That’s what ekklesia means to me on Sunday mornings. When the people of God worship and socialize in community. But when we return to church, much of this sense of ekklesia will be missing. No congregational singing or prayers. No coffee hour. Social distancing, except for family units. Exchanging the Peace by gestures at a distance. It will all seem very different.
COVID and its risk to congregations
Our parish survey told us that many parishioners will not return to church at first. Many older folks worry about health risks. Younger families fear that they or their children may be vectors for COVID. Others said that this kind of service will be too ‘blah’ to be worth attending. I am hopeful that enough COVID restrictions will soon be lifted that ‘normal’ worship can resume. In the meantime, Jan and I have committed ourselves to keeping the on-line Sunday service going.
But congregations face a risk. St. George’s is no exception. What if the period of restrictions last so long that congregations simply fall apart or run out of money? I am enormously grateful by the financial support that St. George’s parishioners have maintained so far. In that respect, our ekklesia, our sense of community, is still strong. But I am sure that within two years, events will have forced numerous churches across Canada to close. Not all of them will be small.
Earlier, I asked whether the kind of Christianity that we know and love will still exist once this pandemic is over? Maybe it will. But, “Maybe not” is the potential cost to our style of discipleship. It would not be the end of Christianity. But it would force a radical re-think about what worship might look like. Perhaps this is what might stir up the wills of the ekklesia, as today’s Collect says, in the year 2020.
New discipleship opportunties may offset COVID’s cost of discipleship
I don’t believe that on-line recorded, live-streamed, or Zoomed worship could be the main or only form of worship in the long term. The ekklesia, the people of God, have to meet in community. Recently, Daniel Harrell, editor of the magazine Christianity Today, wrote an editorial letter to accompany an article by Adam Graber on church decline during COVID. Harrell wrote that he missed being with flesh and blood people in Sunday worship. Even more than he missed the sermons and the music.‘Church’ has always meant friendship, which is very different on-line from in-person.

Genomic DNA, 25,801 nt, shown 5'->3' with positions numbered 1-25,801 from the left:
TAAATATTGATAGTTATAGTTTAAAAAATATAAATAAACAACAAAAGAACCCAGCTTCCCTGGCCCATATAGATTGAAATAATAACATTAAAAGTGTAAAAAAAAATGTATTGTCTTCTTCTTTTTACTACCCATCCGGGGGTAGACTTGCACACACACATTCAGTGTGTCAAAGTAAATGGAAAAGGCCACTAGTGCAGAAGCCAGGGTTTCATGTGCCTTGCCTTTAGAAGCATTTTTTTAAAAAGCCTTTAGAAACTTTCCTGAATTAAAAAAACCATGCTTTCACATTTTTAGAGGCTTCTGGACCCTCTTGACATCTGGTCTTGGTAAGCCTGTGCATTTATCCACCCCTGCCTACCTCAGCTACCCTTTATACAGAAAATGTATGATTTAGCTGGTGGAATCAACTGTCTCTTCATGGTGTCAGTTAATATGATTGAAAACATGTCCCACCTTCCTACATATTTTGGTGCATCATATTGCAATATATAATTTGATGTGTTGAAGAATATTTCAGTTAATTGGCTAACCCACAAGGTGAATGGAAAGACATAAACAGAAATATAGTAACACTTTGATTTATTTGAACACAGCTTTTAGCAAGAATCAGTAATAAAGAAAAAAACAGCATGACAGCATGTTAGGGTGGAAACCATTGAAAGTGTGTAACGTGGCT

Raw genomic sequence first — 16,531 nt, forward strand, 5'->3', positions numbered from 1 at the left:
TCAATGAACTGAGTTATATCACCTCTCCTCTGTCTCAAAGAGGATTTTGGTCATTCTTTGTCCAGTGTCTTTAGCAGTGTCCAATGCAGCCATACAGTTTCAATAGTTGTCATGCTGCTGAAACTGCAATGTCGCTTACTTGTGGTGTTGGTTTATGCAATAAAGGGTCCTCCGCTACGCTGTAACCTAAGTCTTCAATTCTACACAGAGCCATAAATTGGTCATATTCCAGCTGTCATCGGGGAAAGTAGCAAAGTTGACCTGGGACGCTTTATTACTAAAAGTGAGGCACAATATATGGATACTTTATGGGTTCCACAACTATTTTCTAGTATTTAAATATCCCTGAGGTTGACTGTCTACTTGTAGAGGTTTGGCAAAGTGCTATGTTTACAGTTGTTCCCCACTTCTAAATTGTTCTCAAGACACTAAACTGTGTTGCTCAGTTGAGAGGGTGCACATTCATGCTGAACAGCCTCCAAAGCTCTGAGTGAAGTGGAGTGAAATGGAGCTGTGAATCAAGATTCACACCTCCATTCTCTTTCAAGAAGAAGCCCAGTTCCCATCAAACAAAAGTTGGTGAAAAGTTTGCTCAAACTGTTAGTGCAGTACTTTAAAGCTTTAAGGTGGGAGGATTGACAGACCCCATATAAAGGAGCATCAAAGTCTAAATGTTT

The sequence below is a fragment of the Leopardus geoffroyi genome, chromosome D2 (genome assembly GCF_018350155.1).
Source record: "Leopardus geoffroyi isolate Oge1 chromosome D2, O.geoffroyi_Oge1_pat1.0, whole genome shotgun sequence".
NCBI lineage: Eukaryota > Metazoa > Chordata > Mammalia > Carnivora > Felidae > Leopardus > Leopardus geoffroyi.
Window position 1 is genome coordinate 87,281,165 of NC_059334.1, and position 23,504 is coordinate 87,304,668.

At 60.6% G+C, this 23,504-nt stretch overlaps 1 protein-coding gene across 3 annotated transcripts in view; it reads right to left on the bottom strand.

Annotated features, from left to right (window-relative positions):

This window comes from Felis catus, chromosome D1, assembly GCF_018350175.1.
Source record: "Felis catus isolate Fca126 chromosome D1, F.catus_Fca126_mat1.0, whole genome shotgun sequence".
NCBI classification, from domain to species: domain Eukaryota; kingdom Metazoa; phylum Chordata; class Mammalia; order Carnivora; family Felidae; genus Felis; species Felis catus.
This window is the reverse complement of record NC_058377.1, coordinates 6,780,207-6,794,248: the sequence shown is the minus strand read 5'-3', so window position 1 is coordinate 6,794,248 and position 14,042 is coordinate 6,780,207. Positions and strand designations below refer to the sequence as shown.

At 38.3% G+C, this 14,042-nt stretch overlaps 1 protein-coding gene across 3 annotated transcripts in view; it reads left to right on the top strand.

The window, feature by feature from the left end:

I hope, most sincerely, that we can soon resume Sunday worship roughly as before. But if not, churches, including St. George’s, must come to grips with how to continue to be followers of Jesus Christ. After all, that’s the real ‘name of the game’. Not merely retaining a particular worship style. Perhaps more but smaller groups will evolve. House churches (or coffee shops, or pubs or …). That was the earliest Christian model, before church buildings existed.
Technology cannot replace face-to-face interaction. But online worship has some positives. It could supplement worship in house churches. It offers the possibility of outreach to people who do not attend conventional ‘church’. That is, opportunities to reach new disciples, not just retain old ones.
These new and different forms of ekklesia would require great changes for the Anglican Church as an organization. Who would celebrate Holy Communion, baptize, or officiate at marriages? Could we still support cathedrals, bishops, and diocesan staff?
But all that would be for the future. For now, we must do our best to be followers of Jesus Christ in the era of COVID. May God guide us to do our best to understand what that looks like. And to be stirred up to embrace whatever the future might hold.